Edwards: Others will chop in place of star Lydiate

Campaign Series: TACKLE MACHINE: Dan Lydiate, the 2012 Six Nations player of the tournament TACKLE MACHINE: Dan Lydiate, the 2012 Six Nations player of the tournament

DEFENCE coach Shaun Edwards has stressed it won't be all about who can replace Dan Lydiate’s notorious chop tackling for Wales when they kick-off the Six Nations against Ireland.

The Newport Gwent Dragons blindside flanker, player of the tournament in 2012, is inching closer towards a comeback after breaking his ankle last September.

Lydiate is on course to make a return for his region on February 8, the eve of the France game, but in the mean time they need to chose a deputy.

Skipper Sam Warburton could shift to the blindside with Justin Tipuric coming in at openside and Edwards believe the captain has the ability to get chopping.

“Whenever Lyds makes a tackle there are about four players behind him trying to get on top of the ball,” said the former Great Britain rugby league captain.

“Clearly he is very good at the chop tackle but Warby is a very good low tackler and if selected a six will have to do a bit more of the primary tackling to allow the second man to come in over the ball.”

But it isn’t all about getting low and Edwards believes the power of Wales new boy Olly Kohn, who was called up last Friday, could be a big factor in winning the battle on the gain line over the coming weeks.

The 31-year-old Harlquins lock is an imposing lump, 6ft 7ins tall and weighing in at 21st 10lb, providing something that Wales miss in the absence of the injured Alun Wyn Jones and Luke Charteris.

That could mean Bristol-born Kohn, whose grandfather was Welsh, could be flung straight into the fray against the Irish.

“Olly brings a physical presence, scrummaging power and very good tackling technique,” said Edwards.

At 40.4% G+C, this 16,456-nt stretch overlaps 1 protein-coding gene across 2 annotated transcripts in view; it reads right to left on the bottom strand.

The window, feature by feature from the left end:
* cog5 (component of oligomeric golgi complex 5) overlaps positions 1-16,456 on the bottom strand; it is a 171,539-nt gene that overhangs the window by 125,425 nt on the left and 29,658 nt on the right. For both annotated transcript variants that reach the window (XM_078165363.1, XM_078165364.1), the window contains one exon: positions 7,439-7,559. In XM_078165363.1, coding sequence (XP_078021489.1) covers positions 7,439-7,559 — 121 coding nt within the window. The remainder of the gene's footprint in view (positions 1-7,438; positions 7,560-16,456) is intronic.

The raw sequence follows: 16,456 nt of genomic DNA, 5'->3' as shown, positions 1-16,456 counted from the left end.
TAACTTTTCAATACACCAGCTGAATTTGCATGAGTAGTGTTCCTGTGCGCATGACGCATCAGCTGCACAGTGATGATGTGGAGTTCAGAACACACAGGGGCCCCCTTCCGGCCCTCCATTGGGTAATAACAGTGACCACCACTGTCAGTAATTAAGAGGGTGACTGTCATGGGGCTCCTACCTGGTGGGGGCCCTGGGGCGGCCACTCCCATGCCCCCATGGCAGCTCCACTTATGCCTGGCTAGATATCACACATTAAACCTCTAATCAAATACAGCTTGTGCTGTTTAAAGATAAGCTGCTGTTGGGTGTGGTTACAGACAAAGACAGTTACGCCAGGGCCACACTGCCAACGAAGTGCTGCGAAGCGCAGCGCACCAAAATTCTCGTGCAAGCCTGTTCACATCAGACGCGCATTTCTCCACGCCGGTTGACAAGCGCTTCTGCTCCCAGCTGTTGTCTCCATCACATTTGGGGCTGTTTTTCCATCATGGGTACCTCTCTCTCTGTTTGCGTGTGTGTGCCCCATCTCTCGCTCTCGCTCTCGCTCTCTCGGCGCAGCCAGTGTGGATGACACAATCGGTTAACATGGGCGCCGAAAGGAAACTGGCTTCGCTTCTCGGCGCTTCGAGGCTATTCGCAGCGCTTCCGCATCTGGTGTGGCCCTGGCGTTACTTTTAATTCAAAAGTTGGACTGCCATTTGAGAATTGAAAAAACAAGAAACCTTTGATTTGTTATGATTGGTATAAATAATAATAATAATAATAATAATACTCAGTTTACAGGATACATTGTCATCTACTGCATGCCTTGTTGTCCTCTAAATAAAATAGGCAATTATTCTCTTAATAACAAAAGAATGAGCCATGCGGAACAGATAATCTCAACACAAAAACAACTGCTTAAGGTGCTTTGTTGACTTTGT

“That physical presence wins you collision and I know we have a reputation for tackling low and technique is a huge part of that, but you still have to win collisions.

“Sometimes you have got to tackle high and it's a big advantage to have that extra poundage and physicality.

“He’s only got five days with the rest of the team but a lot is down to instinct when it comes to the dark arts of the tight five and he plays for an excellent team in Harlequins.”

Edwards knows that Wales cannot afford a slow start to their campaign following an autumn where they were out of the blocks sluggishly.

The tone for the whitewash was set by a lethergic display against Argentina which was followed by defeats to Samoa, New Zealand and Australia.

Edwards said: “In the autumn it took us two and half games to get up to the speed of international rugby in all aspects of the game, the scrum, the lineout, defence, reaction to turn overs. We were a yard off the pace.

“Our attack against the All Blacks in the second half was outstanding and against Australia we condeded 14 points, the lowest against them.

“It took us two and a half games to get to that level and we cannot afford that this time, we have to hit the ground running.”

Wales continue to monitor injuries to lock/flanker Ryan Jones and lock Ian Evans, who both took part in a vigorous fitness session with the rest of the squad yesterday.

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